Croydon couples will no longer be able to get IVF on the NHS as CCG draws up plan to save £5.7m

Couples struggling to conceive in Croydon will no longer be able to get fertility treatment on the NHS under plans drawn up by health chiefs to save money.

Croydon Clinical Commissioning Group (CCG) is planning to cut all provision of the treatment, among other measures, as it tries to save an extra £5.7 million after it was placed in financial special measures earlier this year.

Paula Swann, the CCG’s chief officer, told a Croydon Council meeting last week “we don’t believe it’s clinically effective”, while Dr Tony Brzecki, chairman of the CCG admitted the health body was “between a rock and a hard place”.

At the moment, the CCG funds one cycle of IVF or ICSI – where the sperm is directly injected into the egg – when a woman has had unexplained fertility for at least three years, up until the age of 39.

Each cycle of IVF costs the NHS about £5,000, and148 cycles are planned for couples in the borough this year, though demand is expected to grow.

But under the plans, which are are to go out for public consultation before being rubber-stamped by the CCG, no such treatments will be funded at all, save for individual applications granted on “exceptional” grounds, which must be made by a doctor.

The CCG said cutting the fertility treatments will save about £800,000 each year.

During a meeting of Croydon Council’s health and social care scrutiny committee last week, councillor Sean Fitzsimons, who said he had a course of IVF with his wife, said the move would have a “long-term emotional impact on people”.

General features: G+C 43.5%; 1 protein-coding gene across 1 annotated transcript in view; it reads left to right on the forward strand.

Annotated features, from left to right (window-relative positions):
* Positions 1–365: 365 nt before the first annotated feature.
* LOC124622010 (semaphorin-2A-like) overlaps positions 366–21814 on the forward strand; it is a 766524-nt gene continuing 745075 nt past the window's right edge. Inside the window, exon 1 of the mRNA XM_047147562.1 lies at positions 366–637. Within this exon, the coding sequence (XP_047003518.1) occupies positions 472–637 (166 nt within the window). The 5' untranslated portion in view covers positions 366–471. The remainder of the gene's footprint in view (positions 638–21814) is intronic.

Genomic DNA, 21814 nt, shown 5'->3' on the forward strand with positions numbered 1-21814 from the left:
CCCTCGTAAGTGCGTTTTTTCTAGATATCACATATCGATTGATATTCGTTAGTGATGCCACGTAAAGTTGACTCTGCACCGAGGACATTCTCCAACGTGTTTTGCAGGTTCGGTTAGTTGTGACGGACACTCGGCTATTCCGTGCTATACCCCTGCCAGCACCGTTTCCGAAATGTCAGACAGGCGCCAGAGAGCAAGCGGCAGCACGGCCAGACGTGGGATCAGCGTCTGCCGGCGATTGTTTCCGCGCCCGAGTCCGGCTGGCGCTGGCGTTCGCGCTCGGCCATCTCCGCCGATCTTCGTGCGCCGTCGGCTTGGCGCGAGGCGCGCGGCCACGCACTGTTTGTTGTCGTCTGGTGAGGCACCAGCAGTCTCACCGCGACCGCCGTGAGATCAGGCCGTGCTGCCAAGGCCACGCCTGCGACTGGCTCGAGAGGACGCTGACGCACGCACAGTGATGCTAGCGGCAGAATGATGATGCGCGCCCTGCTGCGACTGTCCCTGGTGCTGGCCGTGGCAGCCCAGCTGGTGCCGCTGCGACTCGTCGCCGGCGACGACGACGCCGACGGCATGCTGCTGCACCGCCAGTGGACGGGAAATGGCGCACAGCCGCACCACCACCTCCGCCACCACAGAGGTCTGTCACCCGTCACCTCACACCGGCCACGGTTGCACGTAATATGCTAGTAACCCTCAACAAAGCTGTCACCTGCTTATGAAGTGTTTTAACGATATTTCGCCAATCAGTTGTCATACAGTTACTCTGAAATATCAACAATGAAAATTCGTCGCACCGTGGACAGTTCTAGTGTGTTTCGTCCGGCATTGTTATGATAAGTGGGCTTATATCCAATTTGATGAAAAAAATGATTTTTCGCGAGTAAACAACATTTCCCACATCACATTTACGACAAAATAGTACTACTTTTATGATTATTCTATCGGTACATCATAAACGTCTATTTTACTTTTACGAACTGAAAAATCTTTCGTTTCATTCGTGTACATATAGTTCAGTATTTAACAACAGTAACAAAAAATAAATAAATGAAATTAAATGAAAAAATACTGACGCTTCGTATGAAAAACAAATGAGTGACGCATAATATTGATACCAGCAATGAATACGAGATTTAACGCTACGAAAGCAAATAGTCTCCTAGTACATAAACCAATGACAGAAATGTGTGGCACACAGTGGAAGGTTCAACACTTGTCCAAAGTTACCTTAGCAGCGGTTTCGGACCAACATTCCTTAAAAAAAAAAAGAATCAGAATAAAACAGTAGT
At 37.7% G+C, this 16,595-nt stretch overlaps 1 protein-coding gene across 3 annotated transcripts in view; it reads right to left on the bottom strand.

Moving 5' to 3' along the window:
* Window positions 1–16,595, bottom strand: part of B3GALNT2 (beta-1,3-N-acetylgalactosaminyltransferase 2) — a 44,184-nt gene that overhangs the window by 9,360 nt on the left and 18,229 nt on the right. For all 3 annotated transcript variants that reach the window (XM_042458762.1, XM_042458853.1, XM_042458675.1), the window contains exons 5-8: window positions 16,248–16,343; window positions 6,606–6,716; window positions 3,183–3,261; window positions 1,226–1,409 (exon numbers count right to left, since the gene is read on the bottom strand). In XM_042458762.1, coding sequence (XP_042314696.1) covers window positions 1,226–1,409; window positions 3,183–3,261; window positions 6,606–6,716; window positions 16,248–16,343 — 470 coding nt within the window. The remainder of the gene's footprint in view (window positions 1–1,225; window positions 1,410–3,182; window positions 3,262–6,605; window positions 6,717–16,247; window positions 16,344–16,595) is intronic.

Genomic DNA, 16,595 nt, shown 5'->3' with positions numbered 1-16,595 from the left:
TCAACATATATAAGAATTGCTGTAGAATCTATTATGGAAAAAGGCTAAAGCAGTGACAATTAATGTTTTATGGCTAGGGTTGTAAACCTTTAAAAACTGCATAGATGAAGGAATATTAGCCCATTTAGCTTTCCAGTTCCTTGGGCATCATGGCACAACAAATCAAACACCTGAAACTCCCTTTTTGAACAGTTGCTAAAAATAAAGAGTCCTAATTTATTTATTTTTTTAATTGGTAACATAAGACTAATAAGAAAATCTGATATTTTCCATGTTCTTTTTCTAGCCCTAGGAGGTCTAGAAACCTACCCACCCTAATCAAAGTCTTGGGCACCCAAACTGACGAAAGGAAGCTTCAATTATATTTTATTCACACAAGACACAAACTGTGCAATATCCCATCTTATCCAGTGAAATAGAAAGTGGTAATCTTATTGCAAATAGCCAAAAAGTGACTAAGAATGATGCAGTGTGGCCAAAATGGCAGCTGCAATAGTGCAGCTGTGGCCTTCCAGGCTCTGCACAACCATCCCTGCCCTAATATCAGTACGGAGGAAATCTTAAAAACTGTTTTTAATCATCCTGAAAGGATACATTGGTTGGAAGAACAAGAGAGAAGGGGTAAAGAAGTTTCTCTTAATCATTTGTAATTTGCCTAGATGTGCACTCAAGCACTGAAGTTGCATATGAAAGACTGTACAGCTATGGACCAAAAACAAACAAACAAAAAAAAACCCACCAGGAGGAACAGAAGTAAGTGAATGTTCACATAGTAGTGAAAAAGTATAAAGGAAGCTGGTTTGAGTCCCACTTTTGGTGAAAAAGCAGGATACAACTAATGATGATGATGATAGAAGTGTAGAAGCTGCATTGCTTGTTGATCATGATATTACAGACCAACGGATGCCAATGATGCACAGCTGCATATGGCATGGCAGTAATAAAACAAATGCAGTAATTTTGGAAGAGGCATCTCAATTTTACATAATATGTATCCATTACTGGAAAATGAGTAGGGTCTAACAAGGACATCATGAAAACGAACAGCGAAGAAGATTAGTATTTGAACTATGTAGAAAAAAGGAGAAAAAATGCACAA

“The issue that many couples have is that you sort of don’t know where you stand until you actually start going through the treatment, and the treatment gives you an idea of whether it’s a good idea to carry on or not.

“If you’re on a low income you may never get the money together to get a single cycle of IVF, just because it’s around £5,000 per cycle.

“It’s one of those ones where it’s very easy for people to say ‘well you know what it’s £800,000’. But I know from personal experience, and from talking to other people who didn’t have children that actually the impact of not having them, or not being able to go through this, has a very long term emotional impact on people.”

“Particularly as it’s almost an issue about how wealthy you are, it does have an adverse impact on people on low incomes, so I really am someone who really is very much opposed to us stopping this service.”

“For those that won’t have access to a service, and [having a child], that is a raison d’etre for being together and having a family, and that can be devastating,” he said.

It was not possible to affect other many other services, such as treatments for chest pains or cancer, to the same level with less of an impact on care, he added.

“There are a lot of sacred cows that we’re looking at. There is a process and a scoring and ranking scale we’ve gone through to reach these decisions.